Happy July 4th [Pic]
On July 4, 1776, the Second Continental Congress unanimously adopted the Declaration of Independence, announcing the colonies' separation from Great Britain. The Constitution provides the legal and governmental framework for the United States, however, the Declaration, with its eloquent assertion "all Men are created equal," is equally beloved by the American people.
Our National Anthem
As always, this most American of holidays will be marked with red, white and blue flags, fireworks, parades and backyard barbecues across the country.
The value of fireworks imported from China in 2013 was $203.6 million, representing the bulk of all U.S. fireworks imported ($213.8 million). U.S. exports of fireworks, by comparison, came to just $10.2 million in 2013, with Israel purchasing more than any other country ($2.7 million).
Let the fun begin
In July 1776, the estimated number of people living in the newly independent nation is around2.5 million.
Good food and cold drinks make the day!
Proudly displaying the flag.
Sparklers are always a great time.
A brilliant show!
56 Men signed the Declaration of Independence.
Benjamin Franklin, John Adams, Thomas Jefferson, Roger Sherman and Robert R. Livingston comprised the Committee of Five that drafted the Declaration. Jefferson, regarded as the strongest and most eloquent writer, wrote most of the document. It's also worth noting that:
- John Hancock, President of the Second Continental Congress, was the first signer. This merchant by trade did so in an entirely blank space making it the largest and most famous signature hence the term John Hancock, which is still used today as a synonym for signature. There are 7.4 million businesses with paid employees in the U.S., of those establishments 1 million are in the retail trade industry.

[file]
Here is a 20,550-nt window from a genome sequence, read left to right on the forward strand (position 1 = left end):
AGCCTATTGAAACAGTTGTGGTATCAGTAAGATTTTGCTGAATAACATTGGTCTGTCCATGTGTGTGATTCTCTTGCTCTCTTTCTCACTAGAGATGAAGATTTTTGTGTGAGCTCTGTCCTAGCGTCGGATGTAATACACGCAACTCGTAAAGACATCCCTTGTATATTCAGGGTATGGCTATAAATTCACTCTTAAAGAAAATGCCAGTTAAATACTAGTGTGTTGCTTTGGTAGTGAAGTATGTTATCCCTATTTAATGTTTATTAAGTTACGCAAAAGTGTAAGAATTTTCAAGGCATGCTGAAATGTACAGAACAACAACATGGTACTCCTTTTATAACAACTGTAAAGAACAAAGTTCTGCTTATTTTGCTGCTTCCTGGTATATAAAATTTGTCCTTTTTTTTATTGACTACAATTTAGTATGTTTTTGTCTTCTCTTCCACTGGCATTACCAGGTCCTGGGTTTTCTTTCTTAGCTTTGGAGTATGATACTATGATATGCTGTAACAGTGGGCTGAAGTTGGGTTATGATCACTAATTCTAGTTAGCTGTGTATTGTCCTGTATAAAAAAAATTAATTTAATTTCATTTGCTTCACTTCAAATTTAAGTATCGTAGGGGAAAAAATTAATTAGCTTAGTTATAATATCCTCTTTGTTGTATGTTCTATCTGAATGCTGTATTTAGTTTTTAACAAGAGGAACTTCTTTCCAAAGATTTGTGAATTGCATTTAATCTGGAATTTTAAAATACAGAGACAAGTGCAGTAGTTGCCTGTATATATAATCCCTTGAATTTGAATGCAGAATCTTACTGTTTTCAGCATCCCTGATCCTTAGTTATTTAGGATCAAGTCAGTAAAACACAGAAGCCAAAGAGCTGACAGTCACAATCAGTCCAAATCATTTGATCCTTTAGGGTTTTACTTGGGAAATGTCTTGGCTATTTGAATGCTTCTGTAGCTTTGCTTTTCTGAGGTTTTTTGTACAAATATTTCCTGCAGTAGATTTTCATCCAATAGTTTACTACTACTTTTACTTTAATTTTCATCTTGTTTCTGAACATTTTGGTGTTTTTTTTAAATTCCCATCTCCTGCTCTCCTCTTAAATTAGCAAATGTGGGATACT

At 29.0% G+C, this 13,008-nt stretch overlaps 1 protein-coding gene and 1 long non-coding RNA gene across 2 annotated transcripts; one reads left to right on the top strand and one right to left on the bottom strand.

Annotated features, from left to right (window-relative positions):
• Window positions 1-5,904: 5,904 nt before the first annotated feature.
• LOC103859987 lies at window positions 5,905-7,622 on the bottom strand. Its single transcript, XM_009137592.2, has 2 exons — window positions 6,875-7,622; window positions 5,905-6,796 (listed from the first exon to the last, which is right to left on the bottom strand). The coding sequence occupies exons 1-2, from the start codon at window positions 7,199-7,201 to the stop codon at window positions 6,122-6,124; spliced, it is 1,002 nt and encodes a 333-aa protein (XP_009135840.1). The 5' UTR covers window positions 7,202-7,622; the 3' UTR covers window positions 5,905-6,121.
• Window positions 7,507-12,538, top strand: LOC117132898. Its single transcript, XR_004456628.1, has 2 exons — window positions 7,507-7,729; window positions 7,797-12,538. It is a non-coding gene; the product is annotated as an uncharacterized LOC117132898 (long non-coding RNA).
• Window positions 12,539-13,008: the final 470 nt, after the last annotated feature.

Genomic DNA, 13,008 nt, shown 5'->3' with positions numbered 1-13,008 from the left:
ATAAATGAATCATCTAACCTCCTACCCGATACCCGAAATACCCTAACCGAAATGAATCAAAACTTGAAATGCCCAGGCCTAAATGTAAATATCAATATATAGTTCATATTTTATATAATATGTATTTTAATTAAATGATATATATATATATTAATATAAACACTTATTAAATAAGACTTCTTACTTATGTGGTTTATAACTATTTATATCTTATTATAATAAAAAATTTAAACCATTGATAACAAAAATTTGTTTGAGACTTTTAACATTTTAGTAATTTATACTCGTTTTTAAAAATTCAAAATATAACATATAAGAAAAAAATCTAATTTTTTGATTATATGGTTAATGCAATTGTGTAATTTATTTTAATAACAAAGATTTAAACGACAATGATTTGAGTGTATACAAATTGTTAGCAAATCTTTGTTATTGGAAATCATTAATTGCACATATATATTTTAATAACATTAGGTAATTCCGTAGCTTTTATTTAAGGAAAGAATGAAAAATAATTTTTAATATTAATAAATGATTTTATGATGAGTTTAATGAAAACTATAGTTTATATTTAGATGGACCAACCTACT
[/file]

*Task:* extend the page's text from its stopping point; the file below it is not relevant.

- Benjamin Franklin (age 70), who represented Pennsylvania, was the oldest of the signers. Franklin County, Pa., had an estimated population of 152,085 as of July 1, 2013. Edward Rutledge (age 26), of South Carolina, was the youngest.
- Two future presidents signed, John Adams (second President) and Thomas Jefferson (third President). Both died on the 50th anniversary of signing the Declaration (July 4, 1826). There are 12 counties nationwide named Adams and 26 named Jefferson.
- Robert Livingston, who represented New York, was on the Committee of Five that drafted the Declaration of Independence but was recalled by his state before he could sign it. Livingston County, N.Y., was home to an estimated 64,705 people as of July 1, 2013.
- Representing Georgia in 1776 were Button Gwinnett, Lyman Hall and George Walton. Gwinnett County, Ga. (859,304), Hall County, Ga. (187,745) and Walton County, Ga. (85,754) were named for these signers.
- Charles Carroll, who represented Maryland, was the last surviving signer of the Declaration. He died in 1832 at the age of 95. Carroll County, Md., named for him, had an estimated population of 167,564 as of July 1, 2013.
- Roger Sherman, who worked as a land surveyor and lawyer, represented Connecticut. Nationally in 2012, there were an estimated 29,976 surveyors, cartographers and photogrammetrists employed full time, year-round, and 841,077 lawyers employed full time, year-round nationwide.
- Nelson County, Va. (14,789) and Wythe County, Va. (29,344) were named for two of the six signers who represented the state of Virginia Thomas Nelson Jr. and George Wythe.
Good eats always make the fireworks show better!
Largest Firework Display In The World
A great day to cookout
A very patriotic American woman!
How Fireworks Are Made
Wishing every one a safe and happy holiday.
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